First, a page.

J.J. Hardy thought he’d hit a home run, only to be robbed when Mike Trout made one of the most sensational grabs of the season.
On Tuesday night, Hardy caught a break.
The Baltimore shortstop won a Gold Glove, putting him among a group of nine players honored for the first time for their fielding excellence.
“It means a lot to me,” Hardy said. “It’s definitely an award I always hoped to get and never really expected to get. I’m surprised and honored at the same time.”
Pittsburgh center fielder Andrew McCutchen, San Diego third baseman Chase Headley, who is a Fountain-Fort Carson graduate, and Oakland right fielder Josh Reddick also were first-time selections.
"Last year defensively didn't go the way I would've liked it to have gone," Headley told the U-T San Diego newspaper. "Coming into spring training (infield coach) Glenn Hoffman and I sat down and talked about the things we could work on. We really got after it in spring training. I think the foundation was laid there.
"(Defense) is something I take pride in. You want to be the best that you can be in every aspect, but there was a focus on it in spring training. It's nice when you get the results."
Headley also finished with by far the best offensive season in his six big-league years.
He went from four home runs and 44 RBI in 2011 to 31 homers and an NL-best 115 RBI in 2012.
The Orioles were the only team with three winners. Baltimore center fielder Adam Jones and catcher Matt Wieters were second-time choices, joining Hardy for the awards chosen by major league managers and coaches and presented by Rawlings.
Colorado Rockies left fielder Carlos Gonzalez won his second Gold Glove.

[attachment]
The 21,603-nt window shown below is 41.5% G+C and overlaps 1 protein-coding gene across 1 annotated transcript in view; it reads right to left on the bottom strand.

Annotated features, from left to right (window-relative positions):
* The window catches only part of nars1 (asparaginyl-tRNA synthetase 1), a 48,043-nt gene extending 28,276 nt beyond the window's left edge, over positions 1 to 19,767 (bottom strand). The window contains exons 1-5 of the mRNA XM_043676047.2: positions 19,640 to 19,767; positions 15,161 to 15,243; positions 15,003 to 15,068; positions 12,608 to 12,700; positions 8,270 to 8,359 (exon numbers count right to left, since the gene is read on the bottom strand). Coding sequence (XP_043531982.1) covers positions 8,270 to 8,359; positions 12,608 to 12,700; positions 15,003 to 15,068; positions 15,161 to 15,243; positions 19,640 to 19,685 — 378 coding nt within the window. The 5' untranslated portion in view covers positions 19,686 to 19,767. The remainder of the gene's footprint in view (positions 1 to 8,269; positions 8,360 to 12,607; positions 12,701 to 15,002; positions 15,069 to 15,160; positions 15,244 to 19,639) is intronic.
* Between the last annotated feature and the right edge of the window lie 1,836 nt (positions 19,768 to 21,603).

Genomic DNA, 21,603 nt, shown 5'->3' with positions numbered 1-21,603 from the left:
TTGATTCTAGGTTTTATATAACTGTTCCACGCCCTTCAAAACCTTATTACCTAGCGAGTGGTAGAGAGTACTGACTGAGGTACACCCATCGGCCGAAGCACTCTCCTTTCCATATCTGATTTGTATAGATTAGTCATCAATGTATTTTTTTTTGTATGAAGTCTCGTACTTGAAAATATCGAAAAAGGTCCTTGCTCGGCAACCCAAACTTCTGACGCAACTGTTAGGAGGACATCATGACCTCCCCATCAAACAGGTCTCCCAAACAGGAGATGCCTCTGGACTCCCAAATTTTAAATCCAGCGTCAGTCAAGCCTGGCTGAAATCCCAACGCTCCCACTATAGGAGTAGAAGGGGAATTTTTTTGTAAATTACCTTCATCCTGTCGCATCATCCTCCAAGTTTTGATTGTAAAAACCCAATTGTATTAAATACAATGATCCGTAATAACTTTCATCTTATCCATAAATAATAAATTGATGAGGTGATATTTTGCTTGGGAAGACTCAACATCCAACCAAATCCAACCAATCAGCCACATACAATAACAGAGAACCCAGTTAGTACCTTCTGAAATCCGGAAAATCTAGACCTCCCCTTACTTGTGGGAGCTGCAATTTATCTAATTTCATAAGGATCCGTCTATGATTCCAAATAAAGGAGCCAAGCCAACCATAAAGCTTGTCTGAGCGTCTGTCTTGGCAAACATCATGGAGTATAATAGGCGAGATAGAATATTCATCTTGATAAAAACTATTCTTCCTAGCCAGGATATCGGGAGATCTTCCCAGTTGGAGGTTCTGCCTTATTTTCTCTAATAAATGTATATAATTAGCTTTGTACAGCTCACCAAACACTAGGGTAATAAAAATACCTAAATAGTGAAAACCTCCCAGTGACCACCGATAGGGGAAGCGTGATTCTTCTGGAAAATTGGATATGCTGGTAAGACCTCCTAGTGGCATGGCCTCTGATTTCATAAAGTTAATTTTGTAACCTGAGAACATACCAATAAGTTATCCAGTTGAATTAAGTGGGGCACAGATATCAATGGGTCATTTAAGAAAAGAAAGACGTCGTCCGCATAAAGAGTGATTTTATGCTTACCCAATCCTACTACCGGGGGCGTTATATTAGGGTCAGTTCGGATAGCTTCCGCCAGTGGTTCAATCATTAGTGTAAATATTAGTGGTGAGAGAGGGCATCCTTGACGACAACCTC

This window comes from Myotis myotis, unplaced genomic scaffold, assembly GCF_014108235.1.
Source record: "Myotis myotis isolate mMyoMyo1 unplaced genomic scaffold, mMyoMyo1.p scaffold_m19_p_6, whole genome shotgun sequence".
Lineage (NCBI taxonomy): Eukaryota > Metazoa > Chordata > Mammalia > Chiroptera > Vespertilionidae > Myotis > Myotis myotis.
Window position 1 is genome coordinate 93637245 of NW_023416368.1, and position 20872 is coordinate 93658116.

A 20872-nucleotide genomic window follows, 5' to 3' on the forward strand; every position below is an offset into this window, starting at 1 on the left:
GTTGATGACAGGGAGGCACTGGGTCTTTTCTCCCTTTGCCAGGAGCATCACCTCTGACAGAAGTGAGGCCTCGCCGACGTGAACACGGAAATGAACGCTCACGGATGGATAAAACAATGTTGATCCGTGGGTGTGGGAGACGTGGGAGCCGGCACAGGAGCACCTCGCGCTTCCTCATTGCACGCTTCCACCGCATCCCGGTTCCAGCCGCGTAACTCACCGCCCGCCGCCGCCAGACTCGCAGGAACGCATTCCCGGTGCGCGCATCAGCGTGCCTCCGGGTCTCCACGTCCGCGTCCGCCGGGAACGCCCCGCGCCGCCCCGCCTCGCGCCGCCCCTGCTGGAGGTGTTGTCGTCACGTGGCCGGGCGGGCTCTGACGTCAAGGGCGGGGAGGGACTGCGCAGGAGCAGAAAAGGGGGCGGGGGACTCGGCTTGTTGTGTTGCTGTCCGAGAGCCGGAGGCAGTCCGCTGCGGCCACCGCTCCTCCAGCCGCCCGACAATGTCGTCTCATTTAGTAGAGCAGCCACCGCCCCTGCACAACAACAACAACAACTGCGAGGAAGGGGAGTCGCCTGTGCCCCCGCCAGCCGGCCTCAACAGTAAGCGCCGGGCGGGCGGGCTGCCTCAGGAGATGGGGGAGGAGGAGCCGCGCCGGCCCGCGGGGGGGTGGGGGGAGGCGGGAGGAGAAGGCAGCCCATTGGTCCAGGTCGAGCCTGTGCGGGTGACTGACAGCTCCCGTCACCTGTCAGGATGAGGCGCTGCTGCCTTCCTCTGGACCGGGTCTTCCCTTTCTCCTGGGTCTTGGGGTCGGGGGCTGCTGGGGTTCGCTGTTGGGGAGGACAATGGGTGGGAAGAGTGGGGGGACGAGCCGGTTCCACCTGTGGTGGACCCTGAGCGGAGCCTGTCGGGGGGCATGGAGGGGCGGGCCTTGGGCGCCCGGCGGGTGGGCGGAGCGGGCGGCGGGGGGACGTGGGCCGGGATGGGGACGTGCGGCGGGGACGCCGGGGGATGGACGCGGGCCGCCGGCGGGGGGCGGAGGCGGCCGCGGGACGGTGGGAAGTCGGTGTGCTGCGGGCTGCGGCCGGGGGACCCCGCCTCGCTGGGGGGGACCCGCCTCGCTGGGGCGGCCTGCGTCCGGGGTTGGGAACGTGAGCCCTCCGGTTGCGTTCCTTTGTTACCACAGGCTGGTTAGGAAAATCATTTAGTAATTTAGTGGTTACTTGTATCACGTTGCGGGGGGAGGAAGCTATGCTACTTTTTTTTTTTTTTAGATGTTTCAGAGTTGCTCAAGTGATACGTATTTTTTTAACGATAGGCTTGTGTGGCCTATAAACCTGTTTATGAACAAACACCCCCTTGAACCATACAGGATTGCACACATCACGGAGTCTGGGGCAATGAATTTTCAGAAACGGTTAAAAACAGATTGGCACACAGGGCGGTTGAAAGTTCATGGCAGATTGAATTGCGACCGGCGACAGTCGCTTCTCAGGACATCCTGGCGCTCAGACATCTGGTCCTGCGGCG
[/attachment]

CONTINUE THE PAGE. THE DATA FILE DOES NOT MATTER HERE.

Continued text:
Trout, the Angels rookie who spent the year climbing walls to take away potential homers, was not picked.
The San Francisco Giants, fresh off winning a World Series in which they excelled with their gloves, did not have a Gold Glover.
These were the first major awards presented during the offseason, and the MVPs, Cy Youngs and others will come in mid-November. Gold Gloves always seem to raise a ruckus, with many claiming the prizes — actual gloves colored gold — don’t define the most deserving fielders.
Strong-armed St. Louis catcher Yadier Molina won for the fifth straight year and Yankees first baseman Mark Teixeira added his fifth award. Texas third baseman Adrian Beltre, Philadelphia shortstop Jimmy Rollins and Miami pitcher Mark Buehrle became four-time winners.
In the AL, pitchers Jake Peavy of the White Sox and Jeremy Hellickson shared the honor as first-time winners. This was only the third time since the Gold Gloves were first presented in 1957 that there was a tie — there were four NL outfielders in 2007 and four AL outfielders in 1985.
Also winning this year: Yankees second baseman Robinson Cano and Kansas City left fielder Alex Gordon.